How Would You Cope With Sandy? Part Two

November 20th, 2012

Yesterday, I described my preparedness plan (or lack thereof) as Hurricane Sandy approached.

Today, I’ll share a little of what it was like to be in the storm and its aftermath.  First, let me say unequivocally that my experience was absolutely nothing compared to what the people in Staten Island, Breezy Point, and Long Island went through.  Many are still suffering terribly.  The worst parts of the storm for me occurred during the actual storm itself.

On the day of the storm, I decided to see the storm firsthand and was on the corner across from Carnegie Hall when scaffolding from a large crane being used to construct a high rise building fell just in front of me.  A family evidently visiting from abroad stood next to me and as this happened, they all began screaming and running.  I don’t have to wonder.  That’s the closest I’ve ever come to death.

I don’t know if it was shock or an adrenaline rush, but I immediately went into the Red Eye Café and told everyone there what just happened to me.  What I didn’t know is that the reason the scaffolding came flying towards me was because the crane attached to a building under construction had actually snapped in the strong wind. Once I was inside the restaurant, I looked up at it and could see this enormous crane swinging from a cable up in the air.

I ordered a glass of red wine and just observed everything going on around me.  While I was sipping my wine, I could hear a buzz among all the other patrons of the restaurant.  Some people were clearly terrified, some couldn’t seem to care less, and some were actually ticked off that the whole thing was interrupting their dining experience. The restaurant tried to keep operating through all the commotion going on outside and took the step of moving one couple away from the window as if they were the only ones at risk if the cable snapped and the whole crane came crashing through the building.

I just sat and drank my wine and watched as firemen and police blocked off the area and evacuated people from the street.  Other people in the restaurant were also watching. In a strange way, it was like we were some sort of spectators to the whole thing and not actual participants.

Eventually, we heard a bullhorn alerting us that we needed to leave the building and clear the area because there was a genuine fear that the crane was going to break and fall, most likely destroying everyone and everything in its path. I don’t know why, but I actually took my time, had another glass of wine and then headed back outside into the hurricane.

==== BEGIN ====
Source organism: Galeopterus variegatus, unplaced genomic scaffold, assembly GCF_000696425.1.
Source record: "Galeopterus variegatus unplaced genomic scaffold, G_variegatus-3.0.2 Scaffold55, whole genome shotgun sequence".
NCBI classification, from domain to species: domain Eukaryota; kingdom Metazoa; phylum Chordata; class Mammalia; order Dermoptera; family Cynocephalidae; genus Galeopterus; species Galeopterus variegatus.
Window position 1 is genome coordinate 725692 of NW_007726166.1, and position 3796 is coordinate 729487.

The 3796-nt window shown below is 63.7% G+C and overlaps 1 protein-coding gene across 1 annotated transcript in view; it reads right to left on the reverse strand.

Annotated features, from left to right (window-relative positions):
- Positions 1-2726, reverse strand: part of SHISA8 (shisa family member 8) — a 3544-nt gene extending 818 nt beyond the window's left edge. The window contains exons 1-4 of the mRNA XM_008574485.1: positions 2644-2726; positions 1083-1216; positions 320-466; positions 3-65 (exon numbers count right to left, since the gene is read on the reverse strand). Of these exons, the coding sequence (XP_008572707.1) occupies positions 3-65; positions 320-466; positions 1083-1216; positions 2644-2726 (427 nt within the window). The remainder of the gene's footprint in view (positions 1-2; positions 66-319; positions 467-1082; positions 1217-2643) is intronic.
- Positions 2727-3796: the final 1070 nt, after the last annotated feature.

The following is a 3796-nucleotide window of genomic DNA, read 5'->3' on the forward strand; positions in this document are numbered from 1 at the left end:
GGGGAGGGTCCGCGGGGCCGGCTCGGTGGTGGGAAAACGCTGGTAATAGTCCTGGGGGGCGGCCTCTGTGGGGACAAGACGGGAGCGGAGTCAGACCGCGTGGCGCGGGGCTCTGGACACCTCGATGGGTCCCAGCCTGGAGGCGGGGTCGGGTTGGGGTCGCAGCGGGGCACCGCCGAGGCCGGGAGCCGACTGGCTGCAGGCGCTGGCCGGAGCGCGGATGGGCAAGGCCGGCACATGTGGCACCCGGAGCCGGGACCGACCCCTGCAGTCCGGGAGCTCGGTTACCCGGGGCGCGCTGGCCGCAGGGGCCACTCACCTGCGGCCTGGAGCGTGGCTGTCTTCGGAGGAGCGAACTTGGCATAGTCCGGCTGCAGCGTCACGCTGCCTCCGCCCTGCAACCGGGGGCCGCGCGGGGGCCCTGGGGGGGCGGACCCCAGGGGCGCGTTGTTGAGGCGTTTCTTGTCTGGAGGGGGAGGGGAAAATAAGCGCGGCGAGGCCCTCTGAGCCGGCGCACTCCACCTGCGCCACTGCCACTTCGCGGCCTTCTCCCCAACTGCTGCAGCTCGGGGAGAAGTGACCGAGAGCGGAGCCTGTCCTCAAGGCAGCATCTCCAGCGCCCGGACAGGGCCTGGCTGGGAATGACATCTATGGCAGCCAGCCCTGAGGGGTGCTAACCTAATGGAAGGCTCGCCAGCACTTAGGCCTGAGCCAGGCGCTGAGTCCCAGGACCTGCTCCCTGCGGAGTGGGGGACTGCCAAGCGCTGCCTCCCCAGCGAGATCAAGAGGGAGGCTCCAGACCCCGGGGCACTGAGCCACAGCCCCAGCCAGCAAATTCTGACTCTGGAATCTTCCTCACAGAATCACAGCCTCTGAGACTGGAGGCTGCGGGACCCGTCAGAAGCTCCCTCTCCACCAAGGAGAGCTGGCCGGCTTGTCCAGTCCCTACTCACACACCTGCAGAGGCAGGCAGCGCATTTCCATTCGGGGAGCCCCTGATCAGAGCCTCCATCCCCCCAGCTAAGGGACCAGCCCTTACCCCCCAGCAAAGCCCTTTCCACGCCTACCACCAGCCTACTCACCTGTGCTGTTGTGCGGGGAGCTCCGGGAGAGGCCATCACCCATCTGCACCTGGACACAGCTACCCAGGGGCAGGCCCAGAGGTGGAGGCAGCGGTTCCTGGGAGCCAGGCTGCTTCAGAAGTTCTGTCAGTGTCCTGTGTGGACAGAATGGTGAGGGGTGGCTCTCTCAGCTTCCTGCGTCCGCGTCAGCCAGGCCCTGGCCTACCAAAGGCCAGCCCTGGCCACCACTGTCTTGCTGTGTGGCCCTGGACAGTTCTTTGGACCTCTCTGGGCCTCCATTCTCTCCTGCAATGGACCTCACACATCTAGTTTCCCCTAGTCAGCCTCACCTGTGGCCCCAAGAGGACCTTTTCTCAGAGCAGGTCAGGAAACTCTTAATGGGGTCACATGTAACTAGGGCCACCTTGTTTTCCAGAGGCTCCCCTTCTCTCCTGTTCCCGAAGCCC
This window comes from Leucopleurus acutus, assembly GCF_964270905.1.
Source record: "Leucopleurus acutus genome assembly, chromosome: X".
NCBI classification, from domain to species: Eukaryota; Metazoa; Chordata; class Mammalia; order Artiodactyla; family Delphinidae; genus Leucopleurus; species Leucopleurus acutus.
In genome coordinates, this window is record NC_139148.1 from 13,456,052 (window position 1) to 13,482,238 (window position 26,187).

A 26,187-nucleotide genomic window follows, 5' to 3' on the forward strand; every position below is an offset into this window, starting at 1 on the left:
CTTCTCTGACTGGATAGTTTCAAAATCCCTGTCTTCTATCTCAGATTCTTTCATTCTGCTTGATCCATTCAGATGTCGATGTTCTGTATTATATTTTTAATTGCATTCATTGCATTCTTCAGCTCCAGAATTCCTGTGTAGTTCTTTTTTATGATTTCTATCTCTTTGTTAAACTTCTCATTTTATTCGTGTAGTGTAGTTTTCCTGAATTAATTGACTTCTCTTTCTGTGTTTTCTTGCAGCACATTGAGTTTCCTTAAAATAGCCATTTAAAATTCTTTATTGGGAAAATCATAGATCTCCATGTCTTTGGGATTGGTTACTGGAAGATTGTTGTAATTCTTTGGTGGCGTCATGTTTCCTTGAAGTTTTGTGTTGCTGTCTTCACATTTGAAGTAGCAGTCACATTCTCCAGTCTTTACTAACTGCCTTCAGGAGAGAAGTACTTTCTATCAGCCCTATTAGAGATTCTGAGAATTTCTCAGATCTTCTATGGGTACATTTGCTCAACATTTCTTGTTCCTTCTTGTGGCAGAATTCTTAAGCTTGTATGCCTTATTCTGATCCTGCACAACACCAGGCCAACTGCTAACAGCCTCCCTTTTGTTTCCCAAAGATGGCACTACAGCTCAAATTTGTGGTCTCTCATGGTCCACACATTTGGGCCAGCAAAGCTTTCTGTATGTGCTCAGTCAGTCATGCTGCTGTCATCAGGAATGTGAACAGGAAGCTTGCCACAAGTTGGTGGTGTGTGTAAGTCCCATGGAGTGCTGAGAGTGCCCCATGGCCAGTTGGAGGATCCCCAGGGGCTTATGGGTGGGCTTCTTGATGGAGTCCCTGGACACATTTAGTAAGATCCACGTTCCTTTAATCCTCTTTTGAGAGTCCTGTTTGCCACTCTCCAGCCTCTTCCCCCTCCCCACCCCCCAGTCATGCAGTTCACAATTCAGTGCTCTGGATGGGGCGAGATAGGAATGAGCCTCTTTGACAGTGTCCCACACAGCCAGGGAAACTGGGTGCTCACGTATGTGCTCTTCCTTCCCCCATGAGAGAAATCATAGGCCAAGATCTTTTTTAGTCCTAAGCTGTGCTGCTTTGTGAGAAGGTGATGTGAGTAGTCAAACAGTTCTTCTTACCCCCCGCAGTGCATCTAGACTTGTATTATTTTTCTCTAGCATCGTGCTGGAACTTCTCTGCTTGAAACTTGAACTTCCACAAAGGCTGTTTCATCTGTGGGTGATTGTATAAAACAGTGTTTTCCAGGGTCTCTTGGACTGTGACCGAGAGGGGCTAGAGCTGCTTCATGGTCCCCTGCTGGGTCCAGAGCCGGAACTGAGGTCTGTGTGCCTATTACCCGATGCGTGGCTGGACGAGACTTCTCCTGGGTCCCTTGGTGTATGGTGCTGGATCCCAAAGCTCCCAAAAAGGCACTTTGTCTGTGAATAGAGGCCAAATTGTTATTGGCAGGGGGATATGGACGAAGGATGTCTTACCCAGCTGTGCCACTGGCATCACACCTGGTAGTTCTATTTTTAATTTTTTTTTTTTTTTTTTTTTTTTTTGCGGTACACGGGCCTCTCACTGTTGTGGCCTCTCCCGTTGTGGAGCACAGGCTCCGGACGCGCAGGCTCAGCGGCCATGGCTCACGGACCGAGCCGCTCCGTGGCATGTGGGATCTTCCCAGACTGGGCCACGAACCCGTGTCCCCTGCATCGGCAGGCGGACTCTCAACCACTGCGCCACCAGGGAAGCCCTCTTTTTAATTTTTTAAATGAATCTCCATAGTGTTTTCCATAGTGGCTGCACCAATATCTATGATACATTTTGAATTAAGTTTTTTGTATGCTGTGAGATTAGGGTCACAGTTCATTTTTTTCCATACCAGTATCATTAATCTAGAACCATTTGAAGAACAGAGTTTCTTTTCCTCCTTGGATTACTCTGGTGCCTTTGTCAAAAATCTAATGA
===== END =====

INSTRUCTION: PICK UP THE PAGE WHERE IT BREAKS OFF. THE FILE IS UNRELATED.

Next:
For the days that followed, I was like many New Yorkers living in Midtown and on the northern half of Manhattan.  There were lots of inconveniences but nothing like what the people in Lower Manhattan, Staten Island, and Long Island were going through.  For them, it was pure Hell.  There were no lights which meant no heat, and it got very cold not long after the storm struck.  Many people had their homes either completely destroyed or flooded.  Days went by without help from anyone.

Elected officials did a lot of patting themselves and each other on the backs for the awesome job they thought they were doing, but most of the residents living through the nightmare would tell a completely different story.

With these many days passed, it’s interesting to consider the choices everyone made with respect to the storm.  Many people were warned to evacuate, and they did.  Others were warned but chose to stay and ride out the storm.  Some say they regret that decision and a few lost their lives because of it.  I chose to stay because I wanted to see what a hurricane would be like.  Would I do it again?  Yes!

With Thanksgiving this week, I realize how fortunate I am.  I could have easily been another Sandy statistic if I’d been walking a little faster when that scaffolding flew by.  I’m also very blessed that I have shelter, food, heat, and clothing.  I’m not forced to sleep in the darkness and cold tonight in order to protect the possessions I have from looters.

I would encourage everyone this Thanksgiving to take the time to help the victims of Sandy.  If you’re in the New York area, there are local charities you can assist to help.  If you live elsewhere, there are other aid organizations you can give to.

This Thanksgiving, it’s absolutely the right thing to do.